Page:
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A Look At Integrative Medicine In Florida


The hot new trend in health care is “integrative medicine,” bringing ideas from alternative medicine into conventional practice. There’s no clear definition of the growing movement and little regulation.

When Todd Anderson of Sarasota was 45, tests showed he was headed for a heart attack. He had bypass surgery, but three of the four grafts failed.
“I was told my only chance was to get on the transplant list,” said Anderson.

But Anderson was told he wouldn't qualify until after a heart attack. In desperation, he tried chelation – an IV treatment for metal poisoning. He'd heard it could clean plaque out of arteries.

“After six months I went back to the cardiologist, did a treadmill test and got a clean bill of health,” he said. “I explained to him that I’d been doing chelation therapy and he said, ‘Chelation’s a crock.’ So I basically just switched cardiologists to one with an open mind.”

That was 13 years ago.

Anderson goes to Florida Integrative Medicine Center, which has a roomful of herbs, hyperbaric oxygen, and a clinic with a dozen recliners and IV poles. Primary care Dr. John Monhollon also handles the needle treatments, chelation, blood irradiation and others. He has a broad definition of integrative medicine.

“What therapies are going to help this person the most? We don’t really care where those therapies come from, if they come from ancient China or India,” said Monollon. “It just doesn’t matter and the patient doesn’t care, the patient just wants to get better.”

Hospitals are jumping on the integrative medicine train, but they stop short of homeopathy or chelation. Tampa General Hospital offers a short list like meditation, yoga, and music.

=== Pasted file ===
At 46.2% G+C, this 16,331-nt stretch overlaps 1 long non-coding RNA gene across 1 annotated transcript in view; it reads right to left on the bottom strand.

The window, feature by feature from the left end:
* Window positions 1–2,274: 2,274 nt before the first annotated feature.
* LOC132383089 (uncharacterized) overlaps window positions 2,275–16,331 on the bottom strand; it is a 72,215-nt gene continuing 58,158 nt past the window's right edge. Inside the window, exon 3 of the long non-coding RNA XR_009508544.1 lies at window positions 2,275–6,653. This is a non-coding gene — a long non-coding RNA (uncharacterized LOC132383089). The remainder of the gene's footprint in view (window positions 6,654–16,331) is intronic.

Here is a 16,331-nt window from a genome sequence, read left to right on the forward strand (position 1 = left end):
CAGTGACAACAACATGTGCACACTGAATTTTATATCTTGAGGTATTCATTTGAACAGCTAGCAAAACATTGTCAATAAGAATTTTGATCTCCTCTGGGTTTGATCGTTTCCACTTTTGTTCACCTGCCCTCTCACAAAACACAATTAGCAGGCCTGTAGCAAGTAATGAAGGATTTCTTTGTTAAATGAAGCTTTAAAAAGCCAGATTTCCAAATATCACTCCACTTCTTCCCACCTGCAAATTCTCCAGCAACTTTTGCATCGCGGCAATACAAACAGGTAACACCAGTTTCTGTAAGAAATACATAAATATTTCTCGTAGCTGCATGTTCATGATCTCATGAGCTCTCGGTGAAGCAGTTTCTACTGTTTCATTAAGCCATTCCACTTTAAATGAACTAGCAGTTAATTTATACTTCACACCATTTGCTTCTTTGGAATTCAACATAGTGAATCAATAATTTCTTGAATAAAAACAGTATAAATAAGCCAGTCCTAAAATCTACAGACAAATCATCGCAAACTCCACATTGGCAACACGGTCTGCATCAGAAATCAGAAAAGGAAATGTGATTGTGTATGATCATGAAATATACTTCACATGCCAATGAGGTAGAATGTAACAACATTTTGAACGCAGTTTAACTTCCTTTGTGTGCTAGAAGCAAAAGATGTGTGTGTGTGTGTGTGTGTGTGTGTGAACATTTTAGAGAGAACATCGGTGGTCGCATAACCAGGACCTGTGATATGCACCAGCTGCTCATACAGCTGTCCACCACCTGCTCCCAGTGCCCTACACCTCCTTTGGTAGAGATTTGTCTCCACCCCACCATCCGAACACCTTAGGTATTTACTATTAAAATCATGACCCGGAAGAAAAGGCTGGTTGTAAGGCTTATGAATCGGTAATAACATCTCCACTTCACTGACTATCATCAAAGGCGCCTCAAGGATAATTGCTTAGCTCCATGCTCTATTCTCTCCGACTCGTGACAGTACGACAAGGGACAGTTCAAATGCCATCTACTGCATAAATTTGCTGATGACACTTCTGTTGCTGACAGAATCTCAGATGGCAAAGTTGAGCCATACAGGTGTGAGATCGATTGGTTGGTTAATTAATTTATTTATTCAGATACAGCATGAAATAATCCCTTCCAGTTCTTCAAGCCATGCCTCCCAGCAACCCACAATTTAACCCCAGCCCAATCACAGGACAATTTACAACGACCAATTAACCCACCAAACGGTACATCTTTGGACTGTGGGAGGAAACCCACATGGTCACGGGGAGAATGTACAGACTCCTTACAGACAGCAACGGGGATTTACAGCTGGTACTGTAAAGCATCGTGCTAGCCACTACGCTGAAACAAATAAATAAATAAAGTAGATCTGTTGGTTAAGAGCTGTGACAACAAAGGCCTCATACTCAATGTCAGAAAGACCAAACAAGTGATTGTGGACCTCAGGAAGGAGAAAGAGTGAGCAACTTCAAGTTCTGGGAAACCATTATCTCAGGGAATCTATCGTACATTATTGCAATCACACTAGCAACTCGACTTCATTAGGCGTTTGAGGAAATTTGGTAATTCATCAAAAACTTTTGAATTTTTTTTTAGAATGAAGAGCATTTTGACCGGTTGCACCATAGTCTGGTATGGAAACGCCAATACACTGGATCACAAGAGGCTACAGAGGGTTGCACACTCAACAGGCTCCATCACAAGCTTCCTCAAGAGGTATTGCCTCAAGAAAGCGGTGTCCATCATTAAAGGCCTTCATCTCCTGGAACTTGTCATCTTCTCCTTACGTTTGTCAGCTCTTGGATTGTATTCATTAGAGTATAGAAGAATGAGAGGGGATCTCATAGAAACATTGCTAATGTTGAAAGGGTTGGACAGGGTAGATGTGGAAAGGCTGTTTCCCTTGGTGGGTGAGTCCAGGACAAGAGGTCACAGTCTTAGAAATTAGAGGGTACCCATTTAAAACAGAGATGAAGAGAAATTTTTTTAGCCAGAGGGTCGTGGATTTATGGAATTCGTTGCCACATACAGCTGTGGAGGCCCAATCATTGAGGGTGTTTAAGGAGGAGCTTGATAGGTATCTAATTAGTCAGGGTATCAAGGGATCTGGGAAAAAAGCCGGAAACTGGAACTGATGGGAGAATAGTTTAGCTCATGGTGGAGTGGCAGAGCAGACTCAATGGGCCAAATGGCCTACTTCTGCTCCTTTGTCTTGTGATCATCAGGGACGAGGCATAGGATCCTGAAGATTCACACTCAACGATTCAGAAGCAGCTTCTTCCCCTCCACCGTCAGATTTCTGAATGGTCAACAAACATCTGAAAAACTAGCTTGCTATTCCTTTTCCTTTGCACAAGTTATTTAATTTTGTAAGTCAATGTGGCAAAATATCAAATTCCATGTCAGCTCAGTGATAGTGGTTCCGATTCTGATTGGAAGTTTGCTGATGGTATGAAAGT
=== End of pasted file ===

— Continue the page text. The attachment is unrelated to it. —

At Moffitt Cancer Center in Tampa, Dr. Amber Orman leads the push on integrative medicine. She treats breast cancer patients with radiation, but also coaches them in nutrition, exercise, and relaxation techniques. She's open to anything that helps patients and doesn't put the m at risk.

“Even the placebo effect is an effect. There is value in making somebody feel better, even if we don’t understand it,” said Orman.

What remains unclear is how state medical boards will regulate integrative medicine practices that most mainstream doctors regard as hooey. For example, Florida's Supreme Court struck down an attempt to outlaw chelation years ago.

Dr. David Gorski is co-founder of the non-profit Society for Science-Based Medicine. He said “Integrative medicine” is just a nicer phrase for unproven therapies.

“What may be good or effective about integrative medicine is already in regular medicine,” said Gorski, “get enough sleep, lose weight, and keep your nutrition up, exercise. There’s nothing unique about that."

But for some treatments, the science isn't clear. The National Institutes of Health spent more than $31 million testing chelation on post-heart attack patients, but got such confusing results that it's launching a second trial.

Meanwhile, a Tampa group has formed a new fellowship and testing program for integrative medicine. And patients seem willing to pay cash for their care, since health insurance doesn't cover most integrative medicine treatments. Dr. Monhollon said he tried taking insurance, but gave up.

“What I do requires long office visits. So I would go under if I took the money the insurance company was willing to pay, and the patient wouldn’t get well if I tried to do my stuff in that tiny little time slot,” said Monollon.

Stan Welch, a regular patient at Dr. Monhollan’s center, said he pays about $1,200 for a series of chelation treatments every couple of years. He believes in it, along with eating only whole foods and fasting now and then.

“I thought it would be a good model to live my life by. So that is what I’ve done,” said Welch.

Integrative medicine, he says, is preventive maintenance.

The Florida Board of Medicine has been asked to revoke the license of an integrative medicine specialist. See that story and more at Health News Florida’s website.